Jin Kong, Board Chair of the Greater Cincinnati Chinese Chamber of Commerce, is working with our council as a fellow through Mission Continues.
The Mission Continues is a national nonprofit organization that empowers veterans who are adjusting to life at home to find purpose through community impact. Their operations in cities across the country deploy veteran volunteers alongside non-profit partners and community leaders to solve some of the most challenging issues facing our communities: improving community education resources, eliminating food deserts, mentoring at-risk youth and more. Through this unique model, veterans build new skills and networks that help them successfully reintegrate to life after the military while making long-term, sustainable transformations in communities and inspiring future generations to serve. CLICK HERE for more information.
As part of the Mission Continues fellowship program, we invite fellows to dedicate their six months of service to a fallen hero. In honor of Memorial Day, some fellows were willing to share what they wrote — who they are honoring and why. The following is a excerpts from GCWAC’s current fellow.
Jin Kong, Bravo 2017 Fellow
Captain Jacobsen was the first patient I lost to Mosul. He was a kind man. He took care of his soldiers.He died a needless death, and it wasn’t on the battlefield. He was eating his lunch and someone decided a chow hall was a good place to bomb. We lost many people that day, but Captain Jacobsen came to my trauma bed. He had no exterior wounds. He was unconscious and barely breathing. I put an airway tube down his throat and mechanically ventilated his breathing. I put an IV in him to help stabilize him. He was taken to the air-lift. Just before we packaged him, I checked his eyes again to see if he can be woken up. When I put the light to his pupils, they rolled back into his head. I knew this was not a good sign.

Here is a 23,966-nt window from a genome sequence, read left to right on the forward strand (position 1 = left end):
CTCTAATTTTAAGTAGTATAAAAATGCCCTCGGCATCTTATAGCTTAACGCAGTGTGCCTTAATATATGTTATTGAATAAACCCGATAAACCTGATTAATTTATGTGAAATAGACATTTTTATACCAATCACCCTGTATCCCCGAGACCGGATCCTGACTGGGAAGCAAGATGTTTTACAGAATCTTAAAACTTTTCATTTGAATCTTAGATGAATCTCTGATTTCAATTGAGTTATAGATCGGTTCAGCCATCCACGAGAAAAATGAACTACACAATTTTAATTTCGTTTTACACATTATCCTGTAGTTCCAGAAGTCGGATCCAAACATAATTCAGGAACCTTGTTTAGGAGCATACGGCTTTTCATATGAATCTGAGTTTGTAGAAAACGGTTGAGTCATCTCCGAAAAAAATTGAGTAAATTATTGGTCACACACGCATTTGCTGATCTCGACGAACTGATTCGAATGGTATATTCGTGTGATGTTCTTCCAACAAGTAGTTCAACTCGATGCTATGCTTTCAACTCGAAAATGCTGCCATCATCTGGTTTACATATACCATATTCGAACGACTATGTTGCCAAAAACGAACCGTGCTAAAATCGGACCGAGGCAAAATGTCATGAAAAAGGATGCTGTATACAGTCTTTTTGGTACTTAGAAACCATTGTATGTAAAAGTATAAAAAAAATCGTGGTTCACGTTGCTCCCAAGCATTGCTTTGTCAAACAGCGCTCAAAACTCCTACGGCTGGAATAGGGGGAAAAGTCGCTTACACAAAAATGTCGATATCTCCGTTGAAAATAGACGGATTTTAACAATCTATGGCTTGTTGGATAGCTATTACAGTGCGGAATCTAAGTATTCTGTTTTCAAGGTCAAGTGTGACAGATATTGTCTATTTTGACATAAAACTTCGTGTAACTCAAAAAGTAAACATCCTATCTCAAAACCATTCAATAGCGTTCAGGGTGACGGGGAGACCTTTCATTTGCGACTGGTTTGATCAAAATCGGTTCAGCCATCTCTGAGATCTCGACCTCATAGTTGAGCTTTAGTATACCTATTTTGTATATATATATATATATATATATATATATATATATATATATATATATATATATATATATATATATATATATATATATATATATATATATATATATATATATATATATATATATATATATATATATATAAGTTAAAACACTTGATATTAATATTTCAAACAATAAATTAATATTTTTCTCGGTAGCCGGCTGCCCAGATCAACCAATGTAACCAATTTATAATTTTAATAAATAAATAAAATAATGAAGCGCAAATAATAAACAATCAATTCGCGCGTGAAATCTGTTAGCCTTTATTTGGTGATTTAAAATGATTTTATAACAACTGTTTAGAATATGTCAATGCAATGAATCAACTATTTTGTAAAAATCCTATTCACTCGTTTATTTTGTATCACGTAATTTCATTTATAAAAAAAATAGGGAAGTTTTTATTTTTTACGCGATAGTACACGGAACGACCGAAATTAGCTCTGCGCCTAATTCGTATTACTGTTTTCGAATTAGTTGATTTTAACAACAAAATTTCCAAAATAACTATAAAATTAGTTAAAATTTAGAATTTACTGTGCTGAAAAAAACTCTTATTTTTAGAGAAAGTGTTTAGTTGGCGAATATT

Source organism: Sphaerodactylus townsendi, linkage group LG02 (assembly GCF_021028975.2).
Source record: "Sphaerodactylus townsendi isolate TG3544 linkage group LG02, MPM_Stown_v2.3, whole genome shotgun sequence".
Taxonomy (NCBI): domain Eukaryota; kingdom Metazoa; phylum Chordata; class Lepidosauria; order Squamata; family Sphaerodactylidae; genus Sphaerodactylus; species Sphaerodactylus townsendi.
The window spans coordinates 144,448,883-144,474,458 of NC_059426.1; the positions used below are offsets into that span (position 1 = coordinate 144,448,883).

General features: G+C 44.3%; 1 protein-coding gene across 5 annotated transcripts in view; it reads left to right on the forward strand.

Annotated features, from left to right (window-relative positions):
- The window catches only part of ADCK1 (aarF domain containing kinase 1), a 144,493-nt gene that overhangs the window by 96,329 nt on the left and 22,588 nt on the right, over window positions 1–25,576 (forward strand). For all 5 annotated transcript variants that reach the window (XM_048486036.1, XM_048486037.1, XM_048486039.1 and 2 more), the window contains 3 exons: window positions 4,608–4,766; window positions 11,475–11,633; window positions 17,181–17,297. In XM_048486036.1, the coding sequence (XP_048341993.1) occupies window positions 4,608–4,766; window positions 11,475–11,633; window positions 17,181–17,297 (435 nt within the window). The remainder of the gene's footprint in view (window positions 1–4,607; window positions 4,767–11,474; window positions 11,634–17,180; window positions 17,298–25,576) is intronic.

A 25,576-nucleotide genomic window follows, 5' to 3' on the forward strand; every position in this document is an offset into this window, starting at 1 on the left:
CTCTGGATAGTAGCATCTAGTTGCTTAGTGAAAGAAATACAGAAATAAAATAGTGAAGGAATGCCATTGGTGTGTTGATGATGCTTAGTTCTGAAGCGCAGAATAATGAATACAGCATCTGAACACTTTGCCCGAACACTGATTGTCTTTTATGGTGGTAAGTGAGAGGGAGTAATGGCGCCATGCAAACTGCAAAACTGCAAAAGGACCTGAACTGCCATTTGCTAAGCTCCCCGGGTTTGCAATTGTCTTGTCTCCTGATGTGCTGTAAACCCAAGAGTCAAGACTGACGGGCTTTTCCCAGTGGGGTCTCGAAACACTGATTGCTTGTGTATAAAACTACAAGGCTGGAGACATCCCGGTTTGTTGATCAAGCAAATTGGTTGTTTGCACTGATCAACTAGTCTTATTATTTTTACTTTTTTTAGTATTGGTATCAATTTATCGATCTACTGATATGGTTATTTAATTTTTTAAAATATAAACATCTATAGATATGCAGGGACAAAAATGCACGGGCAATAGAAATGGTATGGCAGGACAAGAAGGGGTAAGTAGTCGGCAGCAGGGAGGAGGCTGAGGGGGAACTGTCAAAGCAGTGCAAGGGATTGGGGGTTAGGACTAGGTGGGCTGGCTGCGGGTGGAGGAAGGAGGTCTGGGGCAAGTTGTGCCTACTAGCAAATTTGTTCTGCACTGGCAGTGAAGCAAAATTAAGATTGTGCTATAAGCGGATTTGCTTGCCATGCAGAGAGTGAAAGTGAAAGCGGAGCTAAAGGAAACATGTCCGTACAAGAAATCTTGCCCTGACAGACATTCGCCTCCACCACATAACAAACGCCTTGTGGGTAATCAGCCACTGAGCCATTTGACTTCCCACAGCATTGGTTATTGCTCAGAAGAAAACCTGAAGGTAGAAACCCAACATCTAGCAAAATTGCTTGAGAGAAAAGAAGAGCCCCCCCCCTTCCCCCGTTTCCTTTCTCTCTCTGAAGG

Later I heard he did not make it. I still don’t know if there is anything I could have done to change the outcome, but guilt stays with me day-to-day.
Over the course of my year in Mosul, we lost another 15 brothers. When we came home, we lost another to cancer and two more to suicide. Most of them I did not know well, but enough to know they were good people–good infantry soldiers and citizens.
They have made the sacrifice and I am here alive, trying to figure out what it is that I am supposed to do in their honor. I don’t pretend that I do this for them. Far from the truth. I do this for myself, because they made me who I am today. My motivation to leave this place better than I found it, my whole worth and opportunity to make a difference, all came from these brave men and other men and women who gave their lives. For what reason? But to allow me the chance to ask that eternal question.
I wish you a good Memorial Day Weekend and that you make the day worth its weight. Many have given their lives: friends, family, and strangers, all for some remote hope that human beings are capable of better things than war.
As I was writing this, on May 25, 2017, the Deuce Four family lost another brother-in-arms, Matthew Gregg. He was a medic and will be missed dearly. May you rest in peace, friend.
Originally found here through the Mission Continues Blog. GCWAC did not write this blog nor does the council own any of the words.